Through reviews of two books, the author reflects on lessons that contemporary protest movements can learn from past anti-systemic revolts in South Africa.
TrustAfrica, an African foundation, mobilised experts in the mining field to contribute to the debates on Illicit Financial Flows in the mining sector at the First African Mining Forum organised by the African Union.
Mahatma Gandhi was born on 2 October 1869 – 150 years ago. I write this in honour of this great man; and make a brief assessment of his life and philosophy, and the enormous legacy he left behind.
The authors write about the importance of the prospect of gender parity in the Fourth Industrial Revolution, especially in terms of how the digital economy could help shift the playing field towards greater women empowerment.
Despite some shortcomings in his policies, Mugabe could not be pushed to betray the people of Zimbabwe and Africa in general.
Farmers of Shashe, a village in Masvingo Province, Zimbabwe, are becoming an African inspiration for agroecology and emancipation.
The author posits that from the perspective of African women, it is impossible to ignore racism and sexism while organising against poverty.
The Rwandan regime continues to receive billions of US dollars in aid while ordinary people in Rwanda and Congo remain in misery.drc
This week, the annual meeting of the World Bank and International Monetary Fund will again be held in Washington, DC, with back-slapping now that the Bretton Woods twins have reached age 75 (they were founded at a New Hampshire hotel in 1944). And with more passion than in recent years, there will be protests, especially climate activists on Friday [18 October] at noon with a strong set of messages, to “end all funding for fossil fuels!”
During the early morning hours of 6 September, a news item shook the international community saying that President Robert Gabriel Mugabe, known affectionately as “Gushungo”, had passed away at the age of 95.
The author argues that the Rwanda-Burundi’s dark colonisation past helps us understand the deep-rooted causes of the 1994 Rwandan genocide.
The report of the South African President’s Advisory Panel on Land Reform and Agriculture was released to the public on 28 July 2019 and is being reviewed by the cabinet. The important question is whether this report offers a vision and recommendations that can address the land issue in South Africa.
For the Nigerian Left, the strongest lesson of what may now be called Nigeria’s #RevolutionNow—that is, the 5 August mass protests organised by some young fragments of the movement—may be formulated as a warning.
The author argues that Africanisation or decolonisation has little to do with institutions of higher education, but more about the death-prone position that the Black body continues to occupy in a world violently constructed by whiteness.
Through this piece of art, the artist expresses his views on what he calls “sustainable art”.
We must arm ourselves with theologies of liberation and a spirituality of resistance if we are to successfully challenge and overcome the forces of the Empire that we are up against.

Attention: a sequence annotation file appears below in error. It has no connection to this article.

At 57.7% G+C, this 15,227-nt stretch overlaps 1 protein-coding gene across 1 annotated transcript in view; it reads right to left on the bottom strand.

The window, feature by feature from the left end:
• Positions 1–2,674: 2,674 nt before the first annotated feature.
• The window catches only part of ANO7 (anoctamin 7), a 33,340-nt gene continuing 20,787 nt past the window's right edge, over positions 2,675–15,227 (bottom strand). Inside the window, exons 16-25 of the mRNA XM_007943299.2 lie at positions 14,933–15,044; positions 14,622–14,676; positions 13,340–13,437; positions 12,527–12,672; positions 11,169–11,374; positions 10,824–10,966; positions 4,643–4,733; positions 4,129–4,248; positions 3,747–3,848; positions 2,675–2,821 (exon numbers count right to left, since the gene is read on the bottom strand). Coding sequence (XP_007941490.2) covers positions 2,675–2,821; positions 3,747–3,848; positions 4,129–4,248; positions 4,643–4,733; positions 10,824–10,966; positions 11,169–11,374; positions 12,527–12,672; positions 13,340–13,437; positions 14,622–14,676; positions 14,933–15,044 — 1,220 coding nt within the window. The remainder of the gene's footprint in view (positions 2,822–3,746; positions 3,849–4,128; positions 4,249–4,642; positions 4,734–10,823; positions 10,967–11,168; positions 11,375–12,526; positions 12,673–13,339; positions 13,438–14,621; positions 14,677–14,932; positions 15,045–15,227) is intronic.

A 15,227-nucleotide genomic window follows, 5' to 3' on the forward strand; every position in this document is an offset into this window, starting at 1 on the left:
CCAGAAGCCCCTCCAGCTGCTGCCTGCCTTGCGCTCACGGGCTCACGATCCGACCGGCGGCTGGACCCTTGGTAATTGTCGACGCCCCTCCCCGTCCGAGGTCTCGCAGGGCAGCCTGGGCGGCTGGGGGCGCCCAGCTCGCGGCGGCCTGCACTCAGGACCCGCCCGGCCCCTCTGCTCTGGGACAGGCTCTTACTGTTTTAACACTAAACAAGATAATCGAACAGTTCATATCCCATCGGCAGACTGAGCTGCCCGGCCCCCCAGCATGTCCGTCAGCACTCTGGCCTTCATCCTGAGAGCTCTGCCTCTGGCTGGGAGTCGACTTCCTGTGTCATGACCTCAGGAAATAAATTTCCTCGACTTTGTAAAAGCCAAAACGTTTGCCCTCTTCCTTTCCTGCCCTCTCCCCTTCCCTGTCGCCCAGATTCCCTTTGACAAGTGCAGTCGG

This article recounts a major war crime committed against the people of Sudan in August 1998. Reflecting on the rationale and unfolding of this crime, it examines the veracity of the official claims, the reactions and implications of the deed. The importance of remembering our past in an accurate and unbiased manner is underscored.
Five decades ago thousands gathered in Algiers to recommit to revolutionary transformation around the world.
As Russia prepares to strengthen its overall corporate economic profile during the African leaders’ summit, policy experts are questioning bilateral agreements that were signed, many of them largely remained unimplemented, at least, for the past decade with various African countries.
An investigation has found out that the 13 November 2018 attack on Lasalin was government-orchestrated and was executed by the police in collaboration with criminal elements.
To halt the decision to extradite Mozambique’s former Finance minister, Manuel Chang, could be a test case for President Ramaphosa’s long-term ability to bring about real change in South Africa’s regional relations by potentially making it a good example for the fight against corruption.
Amidst all wrangling and shenanigans going on in South Africa, I read that Singapore was ranked the world’s most competitive economy in world. The first question that came to mind was how did a small island state measuring about one third the size of eThekwini Municipality become the most successful economy globally? I was truly astounded.
On 4 July, the 12th Extraordinary Summit of the African Union (AU) was held in Niamey, Niger to officially proclaim a project that is inherent within the notions of sovereignty and unity on the continent.
In this essay, the author objects to the portrayal of Martin Luther King Jr. by biographer David Garrow arguing that such a picture would not change King’s noble legacy that the world can be changed through kindness and charity.
This paper’s authors argue that Africa could greatly benefit from increased engagement with Japan, and learn from the Asian giant’s experiences, as the continent has just ratified a comprehensive free trade agreement.
Over the years, the Saint Petersburg International Economic Forum has become an open platform to exchange best practices and key competences in the interest of providing sustainable development.
Russia has been looking to raise its existing relationship with African countries and Afreximbank is now providing huge support in realising that long term goal.